Jane Heady who oversees our Safe Haven service in Epsom wrote:
“If you think that someone you know is thinking about ending their life, it’s natural to feel concerned, especially if it’s someone you love. You may even want to avoid thinking about it. However, there are a number of practical things you can do to help.
1. Let them know you are concerned
Tell them that you are concerned, and that you are there to help – sometimes, hearing the words back is important.
Ask if they are thinking about suicide and if they have made any plans.
Know that talking about suicide will not make someone take action – you might be the first person they’ve ever told and this can be an enormous relief for them. Asking also shows that you care and allows them to talk about their feelings and plans – the first step to getting help.
2. Take action to get help now
Tell them that there are other options than suicide.
Please don’t agree to keep their suicidal thoughts or plans a secret.
Don’t assume anything – don’t think they will get better without help or that they will seek help on their own. They may need support with this.
3. Encourage them to get professional help
Help them to make an appointment with a GP and try to help them find someone to go along with them, if that would help.
Get them to a place of safety, such as the Safe Haven network. They will have the opportunity to talk to a Mental Health professional, and experience somewhere they can go that’s friendly and not a hospital environment.
Contact a family member or friend, although only if they want to.
Find out whether they have could get support, such as counselling through an employer.
Contact a specialist helpline for information and advice.
Let them know about organisations that can help them with debt, bereavement, specialist counselling, support with addictions.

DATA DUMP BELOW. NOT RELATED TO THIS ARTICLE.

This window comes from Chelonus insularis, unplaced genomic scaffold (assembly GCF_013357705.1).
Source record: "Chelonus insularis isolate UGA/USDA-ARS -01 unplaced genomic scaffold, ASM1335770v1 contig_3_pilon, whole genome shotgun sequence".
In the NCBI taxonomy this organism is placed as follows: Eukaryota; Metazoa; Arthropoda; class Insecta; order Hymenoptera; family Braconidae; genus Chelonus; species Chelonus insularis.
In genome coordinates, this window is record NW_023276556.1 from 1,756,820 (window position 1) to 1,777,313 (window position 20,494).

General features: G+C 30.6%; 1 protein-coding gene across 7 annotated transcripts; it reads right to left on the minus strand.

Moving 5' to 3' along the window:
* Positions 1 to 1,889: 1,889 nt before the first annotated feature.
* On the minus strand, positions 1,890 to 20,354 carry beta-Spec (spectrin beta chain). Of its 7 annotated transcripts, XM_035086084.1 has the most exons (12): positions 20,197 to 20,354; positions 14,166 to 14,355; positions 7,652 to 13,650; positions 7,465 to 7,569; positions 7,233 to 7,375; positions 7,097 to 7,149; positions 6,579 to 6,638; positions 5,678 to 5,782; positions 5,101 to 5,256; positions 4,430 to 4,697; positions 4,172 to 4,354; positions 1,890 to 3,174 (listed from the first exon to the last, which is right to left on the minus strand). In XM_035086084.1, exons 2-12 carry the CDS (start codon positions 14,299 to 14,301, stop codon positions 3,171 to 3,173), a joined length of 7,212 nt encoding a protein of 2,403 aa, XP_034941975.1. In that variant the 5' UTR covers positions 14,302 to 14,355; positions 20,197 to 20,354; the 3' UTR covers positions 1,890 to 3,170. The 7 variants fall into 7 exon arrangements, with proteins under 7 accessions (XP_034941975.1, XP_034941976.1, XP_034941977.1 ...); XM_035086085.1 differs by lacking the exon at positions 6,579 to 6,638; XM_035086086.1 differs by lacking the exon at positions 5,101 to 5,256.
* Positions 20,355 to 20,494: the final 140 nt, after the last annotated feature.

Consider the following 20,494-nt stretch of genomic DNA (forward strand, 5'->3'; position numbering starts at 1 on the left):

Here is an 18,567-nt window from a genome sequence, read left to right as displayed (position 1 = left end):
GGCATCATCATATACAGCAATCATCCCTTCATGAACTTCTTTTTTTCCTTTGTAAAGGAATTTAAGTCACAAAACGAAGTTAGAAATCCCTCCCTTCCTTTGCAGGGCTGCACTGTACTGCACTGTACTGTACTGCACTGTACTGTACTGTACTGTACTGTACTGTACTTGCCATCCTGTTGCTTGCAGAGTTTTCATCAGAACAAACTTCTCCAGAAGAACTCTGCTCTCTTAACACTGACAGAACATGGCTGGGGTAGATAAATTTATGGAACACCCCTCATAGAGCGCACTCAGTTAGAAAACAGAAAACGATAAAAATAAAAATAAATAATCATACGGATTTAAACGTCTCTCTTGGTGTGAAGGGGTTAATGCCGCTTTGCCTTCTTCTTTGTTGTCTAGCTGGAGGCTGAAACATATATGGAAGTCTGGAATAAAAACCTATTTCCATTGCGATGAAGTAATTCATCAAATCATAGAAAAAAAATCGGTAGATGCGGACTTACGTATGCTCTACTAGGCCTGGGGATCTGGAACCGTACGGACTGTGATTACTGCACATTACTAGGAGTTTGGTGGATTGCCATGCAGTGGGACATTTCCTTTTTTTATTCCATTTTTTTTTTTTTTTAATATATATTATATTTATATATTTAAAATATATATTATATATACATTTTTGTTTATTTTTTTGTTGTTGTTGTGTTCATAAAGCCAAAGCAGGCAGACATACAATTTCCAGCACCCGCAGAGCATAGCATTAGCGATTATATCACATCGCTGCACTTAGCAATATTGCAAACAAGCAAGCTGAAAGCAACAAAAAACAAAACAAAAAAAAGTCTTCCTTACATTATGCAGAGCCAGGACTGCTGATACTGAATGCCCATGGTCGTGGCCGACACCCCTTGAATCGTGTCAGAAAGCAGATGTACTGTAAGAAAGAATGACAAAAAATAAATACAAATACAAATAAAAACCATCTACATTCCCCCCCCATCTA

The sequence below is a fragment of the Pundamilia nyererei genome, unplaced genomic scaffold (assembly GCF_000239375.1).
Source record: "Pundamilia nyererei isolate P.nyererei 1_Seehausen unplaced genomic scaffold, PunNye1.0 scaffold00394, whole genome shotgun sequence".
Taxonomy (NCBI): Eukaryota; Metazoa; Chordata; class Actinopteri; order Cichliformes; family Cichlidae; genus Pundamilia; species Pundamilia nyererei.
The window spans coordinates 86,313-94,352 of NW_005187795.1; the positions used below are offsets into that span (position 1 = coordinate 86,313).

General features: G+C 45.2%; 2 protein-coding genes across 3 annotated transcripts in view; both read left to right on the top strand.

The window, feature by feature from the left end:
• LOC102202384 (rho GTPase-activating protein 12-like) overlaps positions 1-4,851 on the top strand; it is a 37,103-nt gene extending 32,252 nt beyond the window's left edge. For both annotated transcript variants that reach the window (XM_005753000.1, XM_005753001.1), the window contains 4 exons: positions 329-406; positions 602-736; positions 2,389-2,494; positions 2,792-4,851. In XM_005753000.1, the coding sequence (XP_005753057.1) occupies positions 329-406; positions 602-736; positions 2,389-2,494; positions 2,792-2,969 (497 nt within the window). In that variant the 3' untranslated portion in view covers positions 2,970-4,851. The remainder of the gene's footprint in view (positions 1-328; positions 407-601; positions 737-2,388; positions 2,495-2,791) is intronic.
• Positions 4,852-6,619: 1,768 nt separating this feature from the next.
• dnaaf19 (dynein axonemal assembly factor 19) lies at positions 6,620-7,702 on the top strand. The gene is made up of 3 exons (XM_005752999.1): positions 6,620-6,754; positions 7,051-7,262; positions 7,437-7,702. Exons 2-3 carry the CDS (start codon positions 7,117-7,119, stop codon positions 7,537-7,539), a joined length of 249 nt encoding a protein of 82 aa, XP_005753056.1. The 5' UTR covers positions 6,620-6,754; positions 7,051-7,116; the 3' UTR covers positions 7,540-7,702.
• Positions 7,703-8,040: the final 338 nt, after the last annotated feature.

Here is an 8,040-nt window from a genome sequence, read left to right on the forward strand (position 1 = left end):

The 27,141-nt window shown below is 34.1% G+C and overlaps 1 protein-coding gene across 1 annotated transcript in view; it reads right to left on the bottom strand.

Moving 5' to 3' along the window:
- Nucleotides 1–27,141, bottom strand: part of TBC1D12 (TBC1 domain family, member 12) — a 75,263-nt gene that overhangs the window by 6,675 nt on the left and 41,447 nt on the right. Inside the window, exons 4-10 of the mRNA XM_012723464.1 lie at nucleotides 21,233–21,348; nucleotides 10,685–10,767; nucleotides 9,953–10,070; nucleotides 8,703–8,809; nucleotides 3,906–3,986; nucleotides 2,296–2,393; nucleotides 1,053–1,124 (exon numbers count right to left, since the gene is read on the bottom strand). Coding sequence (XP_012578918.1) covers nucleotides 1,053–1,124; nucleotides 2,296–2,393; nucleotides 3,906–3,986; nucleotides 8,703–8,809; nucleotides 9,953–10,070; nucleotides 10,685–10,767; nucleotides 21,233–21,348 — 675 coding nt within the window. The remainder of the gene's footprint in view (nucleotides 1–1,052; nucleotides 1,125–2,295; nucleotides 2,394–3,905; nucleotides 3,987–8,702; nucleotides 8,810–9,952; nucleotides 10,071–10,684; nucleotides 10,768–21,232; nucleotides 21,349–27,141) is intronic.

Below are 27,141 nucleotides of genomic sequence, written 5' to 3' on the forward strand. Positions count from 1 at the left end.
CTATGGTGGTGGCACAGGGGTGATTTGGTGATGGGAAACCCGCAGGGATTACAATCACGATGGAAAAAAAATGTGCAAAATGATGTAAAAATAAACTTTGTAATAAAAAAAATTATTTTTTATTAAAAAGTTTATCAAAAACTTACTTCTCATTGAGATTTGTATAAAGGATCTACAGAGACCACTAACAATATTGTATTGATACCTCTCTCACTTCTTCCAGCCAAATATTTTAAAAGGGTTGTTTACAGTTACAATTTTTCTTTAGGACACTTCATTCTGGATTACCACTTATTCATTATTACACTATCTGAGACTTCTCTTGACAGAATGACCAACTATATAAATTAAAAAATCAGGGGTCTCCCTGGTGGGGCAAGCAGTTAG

4. If they have made a plan to end their life
Check if they are able to carry out this plan. Do they have a time, place or method?
Remove access to objects they could use to hurt themselves.
Contact the crisis team at your local hospital.
Call 999 and let them know that them the person is suicidal, has made a plan, and you fear for their safety.
5. Take care of yourself
Please note that it’s very emotionally demanding to support someone who is suicidal. It’s really important to have someone to talk things over with, like your family, friends or a helpline.
At the Safe Haven, we work for a supportive employer in MFT, who values the work we do and gives us the opportunity to reflect on difficult situations, through reflective practice, regular supervisions and a listening ear when we need it.
6. There is always hope
I have met many people who have felt that their only option was suicide. Happily, through the Safe Haven and in the community, I have met them again, in the weeks, months and years that follow and often when they’ve received support through the community mental health team, things are much brighter for them. They may also have sorted out some social issues, such as homelessness, debt, addiction or sought support with some past trauma through counselling. It’s good to talk.”
Find out more about our Safe Haven service and how we can help.
Self-care tips for looking after your mental health in a pandemic
If you know someone who is feeling suicidal or very low especially during the pandemic, tell them there are practical, simple things they can do to look after their mental health:
- Set some limits on media consumption, including social media, local or national news.
- Stay active. Go out, walk, run, kick a ball, dance in your bedroom.
- Make sure to get enough sleep and rest.
- Stay hydrated and avoid excessive amounts of caffeine or alcohol.
- Eat healthy foods when possible.
- Connect with loved ones and others who may be experiencing stress about the outbreak. Talk about your feelings and make sure you enjoy conversation unrelated to the outbreak.
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